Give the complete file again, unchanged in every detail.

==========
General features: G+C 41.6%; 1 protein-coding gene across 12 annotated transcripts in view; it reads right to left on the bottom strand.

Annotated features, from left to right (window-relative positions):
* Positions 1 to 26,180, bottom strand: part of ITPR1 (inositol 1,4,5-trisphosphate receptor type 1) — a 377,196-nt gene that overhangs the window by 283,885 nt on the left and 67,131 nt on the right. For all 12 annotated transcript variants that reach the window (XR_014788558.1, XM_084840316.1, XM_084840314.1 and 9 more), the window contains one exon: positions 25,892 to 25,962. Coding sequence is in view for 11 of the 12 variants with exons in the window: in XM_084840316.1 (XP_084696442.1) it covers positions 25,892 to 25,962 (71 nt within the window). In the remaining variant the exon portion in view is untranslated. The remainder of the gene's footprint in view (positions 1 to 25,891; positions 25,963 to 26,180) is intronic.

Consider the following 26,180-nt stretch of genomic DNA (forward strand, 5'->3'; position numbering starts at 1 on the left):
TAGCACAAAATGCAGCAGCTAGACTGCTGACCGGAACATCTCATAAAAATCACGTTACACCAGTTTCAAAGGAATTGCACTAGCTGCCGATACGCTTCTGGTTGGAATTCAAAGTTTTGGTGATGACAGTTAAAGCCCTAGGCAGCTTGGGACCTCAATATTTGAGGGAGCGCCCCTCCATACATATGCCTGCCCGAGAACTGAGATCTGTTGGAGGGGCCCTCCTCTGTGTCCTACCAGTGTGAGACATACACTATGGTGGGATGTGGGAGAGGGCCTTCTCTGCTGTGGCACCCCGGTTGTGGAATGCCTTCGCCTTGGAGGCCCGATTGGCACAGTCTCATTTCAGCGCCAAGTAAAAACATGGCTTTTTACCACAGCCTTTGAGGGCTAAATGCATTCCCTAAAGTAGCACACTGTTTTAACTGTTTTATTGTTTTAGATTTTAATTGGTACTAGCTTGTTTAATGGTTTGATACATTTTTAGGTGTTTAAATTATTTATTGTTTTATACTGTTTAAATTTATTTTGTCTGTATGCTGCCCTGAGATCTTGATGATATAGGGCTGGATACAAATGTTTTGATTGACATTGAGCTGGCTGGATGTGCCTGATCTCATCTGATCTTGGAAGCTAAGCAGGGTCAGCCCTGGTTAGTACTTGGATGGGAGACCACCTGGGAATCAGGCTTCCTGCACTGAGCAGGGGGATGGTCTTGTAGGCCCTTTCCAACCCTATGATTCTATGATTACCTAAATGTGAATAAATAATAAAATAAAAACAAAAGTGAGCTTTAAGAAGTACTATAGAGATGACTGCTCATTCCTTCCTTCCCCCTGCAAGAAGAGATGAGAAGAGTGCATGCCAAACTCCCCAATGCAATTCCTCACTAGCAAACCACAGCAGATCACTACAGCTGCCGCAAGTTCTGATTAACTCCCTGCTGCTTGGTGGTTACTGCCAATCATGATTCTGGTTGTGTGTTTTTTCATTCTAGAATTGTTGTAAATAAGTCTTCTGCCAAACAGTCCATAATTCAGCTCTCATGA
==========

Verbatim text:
General features: G+C 41.6%; 1 protein-coding gene across 12 annotated transcripts in view; it reads right to left on the bottom strand.

Annotated features, from left to right (window-relative positions):
* Positions 1 to 26,180, bottom strand: part of ITPR1 (inositol 1,4,5-trisphosphate receptor type 1) — a 377,196-nt gene that overhangs the window by 283,885 nt on the left and 67,131 nt on the right. For all 12 annotated transcript variants that reach the window (XR_014788558.1, XM_084840316.1, XM_084840314.1 and 9 more), the window contains one exon: positions 25,892 to 25,962. Coding sequence is in view for 11 of the 12 variants with exons in the window: in XM_084840316.1 (XP_084696442.1) it covers positions 25,892 to 25,962 (71 nt within the window). In the remaining variant the exon portion in view is untranslated. The remainder of the gene's footprint in view (positions 1 to 25,891; positions 25,963 to 26,180) is intronic.

Consider the following 26,180-nt stretch of genomic DNA (forward strand, 5'->3'; position numbering starts at 1 on the left):
TAGCACAAAATGCAGCAGCTAGACTGCTGACCGGAACATCTCATAAAAATCACGTTACACCAGTTTCAAAGGAATTGCACTAGCTGCCGATACGCTTCTGGTTGGAATTCAAAGTTTTGGTGATGACAGTTAAAGCCCTAGGCAGCTTGGGACCTCAATATTTGAGGGAGCGCCCCTCCATACATATGCCTGCCCGAGAACTGAGATCTGTTGGAGGGGCCCTCCTCTGTGTCCTACCAGTGTGAGACATACACTATGGTGGGATGTGGGAGAGGGCCTTCTCTGCTGTGGCACCCCGGTTGTGGAATGCCTTCGCCTTGGAGGCCCGATTGGCACAGTCTCATTTCAGCGCCAAGTAAAAACATGGCTTTTTACCACAGCCTTTGAGGGCTAAATGCATTCCCTAAAGTAGCACACTGTTTTAACTGTTTTATTGTTTTAGATTTTAATTGGTACTAGCTTGTTTAATGGTTTGATACATTTTTAGGTGTTTAAATTATTTATTGTTTTATACTGTTTAAATTTATTTTGTCTGTATGCTGCCCTGAGATCTTGATGATATAGGGCTGGATACAAATGTTTTGATTGACATTGAGCTGGCTGGATGTGCCTGATCTCATCTGATCTTGGAAGCTAAGCAGGGTCAGCCCTGGTTAGTACTTGGATGGGAGACCACCTGGGAATCAGGCTTCCTGCACTGAGCAGGGGGATGGTCTTGTAGGCCCTTTCCAACCCTATGATTCTATGATTACCTAAATGTGAATAAATAATAAAATAAAAACAAAAGTGAGCTTTAAGAAGTACTATAGAGATGACTGCTCATTCCTTCCTTCCCCCTGCAAGAAGAGATGAGAAGAGTGCATGCCAAACTCCCCAATGCAATTCCTCACTAGCAAACCACAGCAGATCACTACAGCTGCCGCAAGTTCTGATTAACTCCCTGCTGCTTGGTGGTTACTGCCAATCATGATTCTGGTTGTGTGTTTTTTCATTCTAGAATTGTTGTAAATAAGTCTTCTGCCAAACAGTCCATAATTCAGCTCTCATGA